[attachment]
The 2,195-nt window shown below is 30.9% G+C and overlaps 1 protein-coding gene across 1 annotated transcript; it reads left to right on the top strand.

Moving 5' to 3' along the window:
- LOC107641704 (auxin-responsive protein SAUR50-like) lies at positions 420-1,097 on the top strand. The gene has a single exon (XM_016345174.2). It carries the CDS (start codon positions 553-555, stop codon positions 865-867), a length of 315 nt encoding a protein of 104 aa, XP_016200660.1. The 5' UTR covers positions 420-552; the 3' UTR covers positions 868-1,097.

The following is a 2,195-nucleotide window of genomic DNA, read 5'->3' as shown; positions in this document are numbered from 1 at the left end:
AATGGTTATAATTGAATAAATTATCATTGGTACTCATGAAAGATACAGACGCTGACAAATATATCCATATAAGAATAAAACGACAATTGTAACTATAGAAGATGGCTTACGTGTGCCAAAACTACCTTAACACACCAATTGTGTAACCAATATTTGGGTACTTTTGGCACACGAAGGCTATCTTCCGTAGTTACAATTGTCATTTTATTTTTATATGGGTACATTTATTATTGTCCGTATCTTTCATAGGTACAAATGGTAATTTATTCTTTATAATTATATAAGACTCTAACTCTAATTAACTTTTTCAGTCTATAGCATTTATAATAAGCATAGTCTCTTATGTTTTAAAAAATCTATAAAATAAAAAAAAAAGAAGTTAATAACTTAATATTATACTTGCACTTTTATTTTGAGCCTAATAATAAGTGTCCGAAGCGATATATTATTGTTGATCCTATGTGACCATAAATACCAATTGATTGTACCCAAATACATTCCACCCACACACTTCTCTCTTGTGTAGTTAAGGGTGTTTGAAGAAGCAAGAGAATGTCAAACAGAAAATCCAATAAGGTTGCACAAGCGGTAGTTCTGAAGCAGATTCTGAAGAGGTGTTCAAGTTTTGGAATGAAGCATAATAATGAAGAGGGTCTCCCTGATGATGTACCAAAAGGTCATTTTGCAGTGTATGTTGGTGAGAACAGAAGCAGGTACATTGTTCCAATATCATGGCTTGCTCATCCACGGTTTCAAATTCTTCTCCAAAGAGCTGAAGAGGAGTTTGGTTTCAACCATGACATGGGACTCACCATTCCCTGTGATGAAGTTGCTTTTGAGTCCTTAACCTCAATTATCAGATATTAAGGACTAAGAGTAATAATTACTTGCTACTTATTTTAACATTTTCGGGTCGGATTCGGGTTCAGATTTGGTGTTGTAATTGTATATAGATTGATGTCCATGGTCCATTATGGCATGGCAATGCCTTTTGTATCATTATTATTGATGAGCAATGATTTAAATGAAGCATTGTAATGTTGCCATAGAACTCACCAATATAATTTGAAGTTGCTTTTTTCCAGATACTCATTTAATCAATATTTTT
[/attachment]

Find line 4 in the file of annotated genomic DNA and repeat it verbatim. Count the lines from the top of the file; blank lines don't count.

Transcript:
The following is a 2,195-nucleotide window of genomic DNA, read 5'->3' as shown; positions in this document are numbered from 1 at the left end: